I'm planning on making a chat application for fun, in C++. I just have a few questions in order to maintain forward/future secrecy across messages.

If one party is offline, but the other isn't, what do we do in this case? I've been planning on storing it in a database until the other party comes online and reads it, in which case, it's deleted from the server.

When do we regenerate the exchange? When the user's original key is lost (whether that be from uninstalling/reinstalling, corruption etc.) or another time?

How do we efficiently generate keypairs between two clients? Should we be storing the public keys in a database table, and whenever the first message is sent we use DH?

I've been planning on using AES-256-GCM once the key is derived from the DH exchange. I'm just trying to wrap my head around it all. I managed to successfully use a Diffie-Hellman exchange on my local system (albeit in RAM) but it was successful and I'm looking to branch out and expand my knowledge/experience.

  • 3
    $\begingroup$ Use, Libsodium. and how do you plan to mitigate from Man in the middle attack? The clients must be sure that the public keys are valid. Also, you need digital signatures since you need ephemeral public keys for each session. See Signal protocol. $\endgroup$
    – kelalaka
    Apr 29, 2021 at 19:33
  • $\begingroup$ @kelalaka Libsodium looks awesome! As for MITM attacks, I haven't figured out yet, but I'll probably use TLS+websockets (I forgot the terminology for that). I haven't found much documentation on the signal protocol itself, and the Github seems to be a bit of a mess currently. $\endgroup$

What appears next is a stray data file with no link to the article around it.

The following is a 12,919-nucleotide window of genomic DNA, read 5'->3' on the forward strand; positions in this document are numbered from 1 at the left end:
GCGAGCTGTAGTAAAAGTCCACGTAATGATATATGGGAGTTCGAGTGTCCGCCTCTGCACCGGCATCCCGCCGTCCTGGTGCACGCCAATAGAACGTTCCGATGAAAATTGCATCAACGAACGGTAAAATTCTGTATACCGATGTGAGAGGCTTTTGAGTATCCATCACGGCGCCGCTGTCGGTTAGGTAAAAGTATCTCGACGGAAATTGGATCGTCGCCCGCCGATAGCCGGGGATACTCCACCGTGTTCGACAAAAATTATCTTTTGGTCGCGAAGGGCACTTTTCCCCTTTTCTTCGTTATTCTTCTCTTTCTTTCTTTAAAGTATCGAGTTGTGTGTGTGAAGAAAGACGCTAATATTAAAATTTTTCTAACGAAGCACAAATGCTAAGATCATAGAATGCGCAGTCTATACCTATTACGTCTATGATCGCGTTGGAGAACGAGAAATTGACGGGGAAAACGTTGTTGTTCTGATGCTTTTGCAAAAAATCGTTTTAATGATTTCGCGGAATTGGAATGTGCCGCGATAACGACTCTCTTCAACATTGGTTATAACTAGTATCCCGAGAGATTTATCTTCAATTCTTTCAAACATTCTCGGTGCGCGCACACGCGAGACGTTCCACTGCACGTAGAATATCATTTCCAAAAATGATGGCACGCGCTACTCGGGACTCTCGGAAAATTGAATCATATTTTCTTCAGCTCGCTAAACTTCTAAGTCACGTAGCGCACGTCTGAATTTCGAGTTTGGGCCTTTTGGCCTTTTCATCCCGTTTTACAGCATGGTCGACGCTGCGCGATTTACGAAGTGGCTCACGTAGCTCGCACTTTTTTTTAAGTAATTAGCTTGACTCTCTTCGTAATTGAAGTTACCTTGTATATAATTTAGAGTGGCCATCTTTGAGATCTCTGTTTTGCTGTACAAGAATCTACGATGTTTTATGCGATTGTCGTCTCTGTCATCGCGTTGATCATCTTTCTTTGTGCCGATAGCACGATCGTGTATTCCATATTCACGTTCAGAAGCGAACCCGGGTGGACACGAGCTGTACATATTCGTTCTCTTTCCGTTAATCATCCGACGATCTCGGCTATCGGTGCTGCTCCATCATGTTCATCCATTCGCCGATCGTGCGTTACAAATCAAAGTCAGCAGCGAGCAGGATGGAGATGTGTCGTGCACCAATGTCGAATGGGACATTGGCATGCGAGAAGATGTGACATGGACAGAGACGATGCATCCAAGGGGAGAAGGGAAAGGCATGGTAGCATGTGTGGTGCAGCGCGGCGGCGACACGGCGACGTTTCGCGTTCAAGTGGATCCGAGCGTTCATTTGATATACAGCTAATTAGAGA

– Jake
    Apr 29, 2021 at 19:39
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    $\begingroup$ This paper has a rather complete theoretical description of the signal protocol (in addition to a formal analysis). $\endgroup$
    – SEJPM
    Apr 30, 2021 at 8:00

1 Answer 1


Make a smart chat client.

Alice’s chat client creates a session key pair and sends her public session key to Bob’s chat client as a signed message. (At this point it’s likely best to assure Bob is live in chat. But it would be okay to wait for Bob to start chatting.) Bob’s chat client responds by creating his session key pair and sending his public session key to Alice also signed. Both parties then create the same symmetric encryption key to use.

When to run the D-H key agreement again? At any point when either party feels that negotiating a new session key is important. Make appropriate rules when to auto-renegotiate.


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